"Chandell and Kyle have been a big part of our work these two-and-a-half years," Strickland said in a statement. "We recognize and reward talent at the city of Memphis, and I'm proud to watch these two leaders grow as they play even greater roles in continuing our progress."

Carr and Veazey will transition into their new roles next week.

The jobs became available as current Deputy COO Patrice Thomas left to become the new Chief Administrative Officer of Shelby County government. Thanks to this and an already vacant position in the COO's office, the moves will not increase the city budget, Strickland said.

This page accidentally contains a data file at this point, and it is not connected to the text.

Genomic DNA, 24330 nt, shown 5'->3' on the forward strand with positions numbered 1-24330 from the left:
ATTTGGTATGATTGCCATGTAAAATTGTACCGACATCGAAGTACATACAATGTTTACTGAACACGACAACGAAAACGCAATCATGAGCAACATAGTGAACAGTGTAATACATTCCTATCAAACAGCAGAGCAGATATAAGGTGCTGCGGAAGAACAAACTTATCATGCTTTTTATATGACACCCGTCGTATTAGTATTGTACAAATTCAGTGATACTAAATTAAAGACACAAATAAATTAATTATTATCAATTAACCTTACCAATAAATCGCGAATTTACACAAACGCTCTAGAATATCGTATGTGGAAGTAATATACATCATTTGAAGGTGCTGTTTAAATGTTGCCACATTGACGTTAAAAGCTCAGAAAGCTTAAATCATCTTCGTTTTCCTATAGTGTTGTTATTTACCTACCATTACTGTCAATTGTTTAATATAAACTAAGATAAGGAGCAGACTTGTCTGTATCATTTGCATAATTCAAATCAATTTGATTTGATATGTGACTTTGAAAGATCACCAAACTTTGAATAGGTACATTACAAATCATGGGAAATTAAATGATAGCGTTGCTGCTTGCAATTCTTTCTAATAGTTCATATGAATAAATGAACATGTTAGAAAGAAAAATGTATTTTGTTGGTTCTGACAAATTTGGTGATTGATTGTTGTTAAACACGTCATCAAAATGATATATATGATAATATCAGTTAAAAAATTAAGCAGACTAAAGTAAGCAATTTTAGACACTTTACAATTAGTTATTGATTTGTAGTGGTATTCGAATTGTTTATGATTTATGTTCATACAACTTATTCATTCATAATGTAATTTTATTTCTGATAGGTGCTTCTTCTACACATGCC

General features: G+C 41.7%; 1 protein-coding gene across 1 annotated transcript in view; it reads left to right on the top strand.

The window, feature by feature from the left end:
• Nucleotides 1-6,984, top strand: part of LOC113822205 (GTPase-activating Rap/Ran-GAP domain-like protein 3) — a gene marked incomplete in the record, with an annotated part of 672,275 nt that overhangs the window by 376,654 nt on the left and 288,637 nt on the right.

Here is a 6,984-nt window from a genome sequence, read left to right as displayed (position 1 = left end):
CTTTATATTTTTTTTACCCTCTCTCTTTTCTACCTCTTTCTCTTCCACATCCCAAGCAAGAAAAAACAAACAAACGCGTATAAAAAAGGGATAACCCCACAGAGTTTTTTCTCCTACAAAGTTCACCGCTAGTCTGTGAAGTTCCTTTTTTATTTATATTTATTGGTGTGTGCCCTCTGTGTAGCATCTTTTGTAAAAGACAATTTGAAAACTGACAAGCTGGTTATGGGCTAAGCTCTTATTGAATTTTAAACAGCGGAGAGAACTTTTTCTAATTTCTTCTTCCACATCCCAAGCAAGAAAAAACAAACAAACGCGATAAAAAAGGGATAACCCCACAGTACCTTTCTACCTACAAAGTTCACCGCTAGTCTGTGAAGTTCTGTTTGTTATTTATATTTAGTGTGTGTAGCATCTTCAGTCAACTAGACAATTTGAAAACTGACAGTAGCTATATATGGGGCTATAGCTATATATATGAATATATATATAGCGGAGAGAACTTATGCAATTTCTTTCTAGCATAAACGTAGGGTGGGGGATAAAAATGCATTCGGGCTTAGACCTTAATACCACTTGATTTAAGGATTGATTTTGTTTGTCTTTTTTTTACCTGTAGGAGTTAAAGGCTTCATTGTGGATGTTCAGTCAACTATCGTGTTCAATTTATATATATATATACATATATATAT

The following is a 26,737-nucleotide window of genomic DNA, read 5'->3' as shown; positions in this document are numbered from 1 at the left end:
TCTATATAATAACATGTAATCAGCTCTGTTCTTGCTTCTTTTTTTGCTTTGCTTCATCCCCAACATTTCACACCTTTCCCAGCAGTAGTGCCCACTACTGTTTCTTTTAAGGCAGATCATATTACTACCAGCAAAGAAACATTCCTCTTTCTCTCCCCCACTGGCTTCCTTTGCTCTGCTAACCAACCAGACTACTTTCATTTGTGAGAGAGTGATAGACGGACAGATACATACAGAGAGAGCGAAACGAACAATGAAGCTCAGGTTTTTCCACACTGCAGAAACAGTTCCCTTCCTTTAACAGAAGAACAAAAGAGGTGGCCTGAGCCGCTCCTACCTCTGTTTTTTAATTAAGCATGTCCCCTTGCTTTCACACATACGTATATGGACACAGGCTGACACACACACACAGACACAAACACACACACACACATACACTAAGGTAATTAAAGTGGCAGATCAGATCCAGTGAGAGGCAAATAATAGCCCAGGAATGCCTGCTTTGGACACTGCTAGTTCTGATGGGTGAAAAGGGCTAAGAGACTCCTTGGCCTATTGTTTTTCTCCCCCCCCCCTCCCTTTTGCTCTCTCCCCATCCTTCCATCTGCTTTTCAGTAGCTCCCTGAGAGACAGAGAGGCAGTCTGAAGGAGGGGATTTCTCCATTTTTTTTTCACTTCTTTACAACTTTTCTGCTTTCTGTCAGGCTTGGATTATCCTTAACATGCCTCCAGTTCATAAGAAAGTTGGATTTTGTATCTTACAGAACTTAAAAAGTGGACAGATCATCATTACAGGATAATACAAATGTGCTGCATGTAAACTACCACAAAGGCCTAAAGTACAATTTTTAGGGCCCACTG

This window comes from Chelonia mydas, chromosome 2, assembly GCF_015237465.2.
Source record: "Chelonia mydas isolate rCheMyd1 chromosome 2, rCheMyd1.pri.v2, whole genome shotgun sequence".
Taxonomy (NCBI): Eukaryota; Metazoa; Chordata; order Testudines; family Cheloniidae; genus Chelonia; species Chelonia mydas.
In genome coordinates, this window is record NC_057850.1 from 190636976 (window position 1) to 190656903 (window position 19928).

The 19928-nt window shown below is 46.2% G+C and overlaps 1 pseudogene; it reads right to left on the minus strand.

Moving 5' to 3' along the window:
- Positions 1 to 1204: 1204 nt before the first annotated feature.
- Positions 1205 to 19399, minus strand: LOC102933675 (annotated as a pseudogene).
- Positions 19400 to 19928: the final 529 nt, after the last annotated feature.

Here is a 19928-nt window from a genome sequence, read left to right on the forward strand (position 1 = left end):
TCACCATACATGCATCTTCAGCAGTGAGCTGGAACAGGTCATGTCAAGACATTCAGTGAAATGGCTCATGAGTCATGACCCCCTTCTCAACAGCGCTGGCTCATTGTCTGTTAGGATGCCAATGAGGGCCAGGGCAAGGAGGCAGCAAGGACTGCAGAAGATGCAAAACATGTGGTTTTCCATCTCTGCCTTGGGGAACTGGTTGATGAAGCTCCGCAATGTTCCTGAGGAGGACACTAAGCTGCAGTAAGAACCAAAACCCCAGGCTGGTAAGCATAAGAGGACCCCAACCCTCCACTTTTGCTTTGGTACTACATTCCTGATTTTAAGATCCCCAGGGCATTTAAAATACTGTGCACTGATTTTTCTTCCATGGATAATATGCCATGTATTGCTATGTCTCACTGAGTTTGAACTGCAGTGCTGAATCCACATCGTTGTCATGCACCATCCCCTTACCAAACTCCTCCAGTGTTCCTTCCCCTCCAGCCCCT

Renovated Pink Palace Mansion to Open in December

Posted By on Wed, Sep 12, 2018 at 12:53 PM

Rending of proposed exhibits - PINK PALACE
  • Pink Palace
  • Rending of proposed exhibits

After close to two years of construction, the Pink Palace Mansion is set to re-open December 8th, the museum's officials announced Wednesday.

Relocated and refurbished exhibits in the mansion will include a Piggly Wiggly store replica, a rural early 20th century country store, and a restored Clyde Parke Miniature Circus, which will be displayed on the second floor of the mansion — a section that has been closed to the public for 40 years.

Bill Walsh, marketing manager for the Pink Palace said opening up the second story of the mansion will “will be a great opportunity for many visitors to see a side of the mansion they’ve never seen.”

Rending of proposed Clyde Parke Miniature Circus exhibit. - PINK PALACE